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Frenzel hot as Wildcats open tourney

Cole Frenzel

At this time last year, Cole Frenzel was leading Dickinson High to a North Dakota Class A state baseball title.

Today, he'll be in the lineup and at first base when the University of Arizona takes on Baylor at 1 p.m. in the Fort Worth Regional of the NCAA baseball tournament.

For Frenzel, who missed nearly two months with a hand and wrist injury, it has been a welcome extension to his team's season.

"It feels great to be in," Frenzel said. "We didn't quite finish as strong as we wanted, but we knew that if we get our shot, all it takes is to get hot for two weekends and you can get into Omaha."

Frenzel returned to the Wildcats' lineup in as a pinch hitter against UCLA on April 24. He went on to start the final 16 games of the regular season, 13 of them at first base.

He has started 18 of the 23 games he has appeared in after missing nearly 30 games because of his injury in March and April.

Since returning, Frenzel has been one of the Wildcats' most consistent hitters.

He went 13 consecutive games with a hit from the end of April through May 22. The streak ended on May 23 in the series final against Stanford, when he went 0-for-2.

"I was getting a couple lucky hits here or there," Frenzel said. "I've been seeing the ball pretty well. It feels great to play again. To crack the lineup feels good."

Since returning from injury, Frenzel is batting .333 (16-for-48) with 10 walks and a .448 on base percentage.

For the season, he is batting .299 (20-for-67) with a triple and six RBI. He has drawn 11 walks and struck out 14 times. His on-base percentage is .427, the third-highest on the team.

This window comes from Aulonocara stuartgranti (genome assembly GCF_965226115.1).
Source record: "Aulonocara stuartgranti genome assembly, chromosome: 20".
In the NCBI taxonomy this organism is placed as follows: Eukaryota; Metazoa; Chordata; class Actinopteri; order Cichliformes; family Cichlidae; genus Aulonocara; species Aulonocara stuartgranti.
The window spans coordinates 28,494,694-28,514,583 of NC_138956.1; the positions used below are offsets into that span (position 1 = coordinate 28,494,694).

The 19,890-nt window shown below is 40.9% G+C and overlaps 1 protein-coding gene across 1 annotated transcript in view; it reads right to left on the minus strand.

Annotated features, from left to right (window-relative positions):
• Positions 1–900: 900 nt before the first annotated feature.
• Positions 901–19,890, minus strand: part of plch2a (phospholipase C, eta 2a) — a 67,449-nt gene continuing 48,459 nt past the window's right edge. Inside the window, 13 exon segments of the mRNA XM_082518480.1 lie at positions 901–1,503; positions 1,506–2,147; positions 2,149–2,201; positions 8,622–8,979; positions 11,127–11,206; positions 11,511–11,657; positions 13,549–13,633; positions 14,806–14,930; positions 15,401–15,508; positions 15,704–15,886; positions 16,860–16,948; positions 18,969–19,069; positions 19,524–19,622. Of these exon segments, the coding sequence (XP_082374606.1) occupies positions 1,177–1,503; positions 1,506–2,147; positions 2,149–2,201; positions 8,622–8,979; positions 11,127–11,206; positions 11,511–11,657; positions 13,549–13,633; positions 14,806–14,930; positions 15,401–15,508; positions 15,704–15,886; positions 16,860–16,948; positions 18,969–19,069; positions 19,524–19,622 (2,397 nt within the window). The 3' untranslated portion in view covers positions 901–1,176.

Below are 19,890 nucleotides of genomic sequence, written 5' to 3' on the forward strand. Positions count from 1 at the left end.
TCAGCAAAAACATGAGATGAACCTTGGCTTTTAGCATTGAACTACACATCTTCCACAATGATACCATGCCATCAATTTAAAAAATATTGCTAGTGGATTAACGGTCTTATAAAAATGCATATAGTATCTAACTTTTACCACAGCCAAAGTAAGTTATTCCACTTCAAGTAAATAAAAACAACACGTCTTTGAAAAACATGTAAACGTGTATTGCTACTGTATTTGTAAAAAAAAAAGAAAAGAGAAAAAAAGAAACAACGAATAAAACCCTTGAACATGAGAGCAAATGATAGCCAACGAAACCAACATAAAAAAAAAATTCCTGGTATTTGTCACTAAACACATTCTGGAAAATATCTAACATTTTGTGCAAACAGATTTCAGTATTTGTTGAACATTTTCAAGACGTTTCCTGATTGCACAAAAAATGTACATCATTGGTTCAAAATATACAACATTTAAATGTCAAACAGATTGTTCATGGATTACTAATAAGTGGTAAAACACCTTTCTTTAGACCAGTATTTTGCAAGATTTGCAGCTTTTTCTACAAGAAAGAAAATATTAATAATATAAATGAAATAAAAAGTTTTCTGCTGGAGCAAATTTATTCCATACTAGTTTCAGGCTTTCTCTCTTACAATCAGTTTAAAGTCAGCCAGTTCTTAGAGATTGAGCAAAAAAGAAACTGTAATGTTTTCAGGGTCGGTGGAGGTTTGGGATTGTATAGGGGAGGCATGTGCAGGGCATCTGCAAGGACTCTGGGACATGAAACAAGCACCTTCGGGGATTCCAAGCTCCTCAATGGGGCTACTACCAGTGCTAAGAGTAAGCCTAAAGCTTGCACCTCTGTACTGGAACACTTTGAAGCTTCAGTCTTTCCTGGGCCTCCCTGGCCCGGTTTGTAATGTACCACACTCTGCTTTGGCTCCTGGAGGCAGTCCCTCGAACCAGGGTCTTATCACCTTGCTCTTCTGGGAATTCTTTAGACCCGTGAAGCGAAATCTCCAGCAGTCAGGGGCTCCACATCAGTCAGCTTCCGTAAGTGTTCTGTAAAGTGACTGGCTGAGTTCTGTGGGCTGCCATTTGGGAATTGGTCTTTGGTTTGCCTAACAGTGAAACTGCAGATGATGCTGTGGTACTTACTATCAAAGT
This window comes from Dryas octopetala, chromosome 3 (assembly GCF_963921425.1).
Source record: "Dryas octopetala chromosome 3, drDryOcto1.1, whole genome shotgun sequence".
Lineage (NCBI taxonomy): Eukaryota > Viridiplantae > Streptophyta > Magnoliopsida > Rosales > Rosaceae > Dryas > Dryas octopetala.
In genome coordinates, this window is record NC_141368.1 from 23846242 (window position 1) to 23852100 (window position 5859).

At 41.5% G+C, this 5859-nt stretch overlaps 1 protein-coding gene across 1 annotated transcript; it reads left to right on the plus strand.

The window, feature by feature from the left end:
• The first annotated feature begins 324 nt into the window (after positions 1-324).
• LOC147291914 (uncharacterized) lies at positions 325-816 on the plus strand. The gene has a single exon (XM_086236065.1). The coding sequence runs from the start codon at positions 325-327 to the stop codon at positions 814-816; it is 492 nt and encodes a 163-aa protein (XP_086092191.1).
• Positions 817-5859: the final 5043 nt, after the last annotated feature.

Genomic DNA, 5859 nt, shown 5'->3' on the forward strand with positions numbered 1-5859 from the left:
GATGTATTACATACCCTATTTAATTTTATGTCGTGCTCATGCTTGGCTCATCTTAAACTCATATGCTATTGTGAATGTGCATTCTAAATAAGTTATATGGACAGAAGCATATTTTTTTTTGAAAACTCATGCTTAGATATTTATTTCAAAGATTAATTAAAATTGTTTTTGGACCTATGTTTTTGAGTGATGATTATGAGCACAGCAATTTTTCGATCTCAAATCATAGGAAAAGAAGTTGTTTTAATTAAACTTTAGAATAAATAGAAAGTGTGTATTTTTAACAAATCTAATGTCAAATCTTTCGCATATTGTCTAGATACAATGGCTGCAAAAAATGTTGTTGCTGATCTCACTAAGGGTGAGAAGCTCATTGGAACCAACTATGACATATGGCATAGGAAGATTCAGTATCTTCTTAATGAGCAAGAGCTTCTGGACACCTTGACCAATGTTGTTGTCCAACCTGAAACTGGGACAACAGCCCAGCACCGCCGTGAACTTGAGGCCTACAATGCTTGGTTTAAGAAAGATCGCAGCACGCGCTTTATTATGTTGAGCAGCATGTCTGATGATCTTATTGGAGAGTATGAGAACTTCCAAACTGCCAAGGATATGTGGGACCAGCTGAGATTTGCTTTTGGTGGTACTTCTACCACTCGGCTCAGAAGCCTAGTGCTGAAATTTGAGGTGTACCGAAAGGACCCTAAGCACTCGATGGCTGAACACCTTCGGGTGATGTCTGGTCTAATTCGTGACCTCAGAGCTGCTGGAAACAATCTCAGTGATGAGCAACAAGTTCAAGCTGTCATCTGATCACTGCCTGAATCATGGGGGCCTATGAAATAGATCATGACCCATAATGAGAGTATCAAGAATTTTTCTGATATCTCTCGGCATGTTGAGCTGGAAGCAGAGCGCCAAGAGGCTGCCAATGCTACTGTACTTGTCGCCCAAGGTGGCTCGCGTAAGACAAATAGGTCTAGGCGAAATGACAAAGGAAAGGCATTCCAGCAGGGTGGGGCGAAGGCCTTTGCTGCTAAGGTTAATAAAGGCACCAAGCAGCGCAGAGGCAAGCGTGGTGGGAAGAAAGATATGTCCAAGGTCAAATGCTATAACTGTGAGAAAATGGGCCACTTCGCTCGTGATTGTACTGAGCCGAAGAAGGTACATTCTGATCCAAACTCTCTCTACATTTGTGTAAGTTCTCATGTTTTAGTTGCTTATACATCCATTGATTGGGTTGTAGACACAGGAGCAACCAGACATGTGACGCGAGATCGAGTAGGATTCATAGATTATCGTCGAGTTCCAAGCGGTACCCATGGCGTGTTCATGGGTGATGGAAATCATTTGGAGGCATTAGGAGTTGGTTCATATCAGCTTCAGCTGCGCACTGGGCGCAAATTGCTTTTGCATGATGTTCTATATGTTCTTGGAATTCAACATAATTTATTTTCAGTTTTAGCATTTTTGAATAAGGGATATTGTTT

Frenzel said moving to first base -- he played mostly third base and shortstop in high school and American Legion baseball -- hasn't been too jarring of a move.

"It's definitely a change, moving from shortstop to third and then all the way over to the other side at first," Frenzel said. "It's pretty basic, catching the ball. It's not too hard, it's pretty easy actually. It's definitely a little bit of an adjustment. It's not too hard to make. It's a pretty simple position."

Getting into the NCAA tournament didn't seem like it was going to happy for the Wildcats (33-22) this year.

Arizona built some credibility through its wins, but also had its share of tough losses -- especially toward the end of the regular season. The Wildcats lost six series to end the regular season. However, they had the nation's 23rd-best RPI and eighth-toughest schedule.

This weekend, the Wildcats not only need to get past Baylor, but top-seeded TCU and No. 4 seed Lamar, who play the night game today. The winners and losers of each game play Saturday. The tournament is a double-elimination format and may last until Monday.

Frenzel said getting into the tournament is like getting a fresh start to the season.

"It feels great to be in," Frenzel said. "We didn't quite finish as strong as we wanted. But we knew that if we get our shot, all it takes is to get hot for two weekends and you can get into Omaha."

Dustin Monke

Monke came to The Dickinson Press in July 2006 as the newspaper's sports editor and was hired as its managing editor in March 2013. During his tenure at The Press, Monke has won multiple awards for sports reporting, feature reporting, column writing, page design and photography. He was a key part of The Press winning the North Dakota Newspaper Association's General Excellence and Sweepstakes awards in 2009 and 2012, and oversaw The Press' Sweepstakes and General Excellence wins in 2014, as well as its national first-place honors for Community Leadership in the Inland Daily Press Association and contributed to the first-place Inland award for Investigative Reporting. As the newspaper's editor, he writes an occasional Sunday column, is a member of The Press' Editorial Board, contributes feature stories and breaking news, designs pages, and oversees the day-to-day operations of the newsroom and editorial staff. In his free time, he enjoys watching sports and action movies, exercises whenever his schedule allows, and spends every minute he can with his wife and son.

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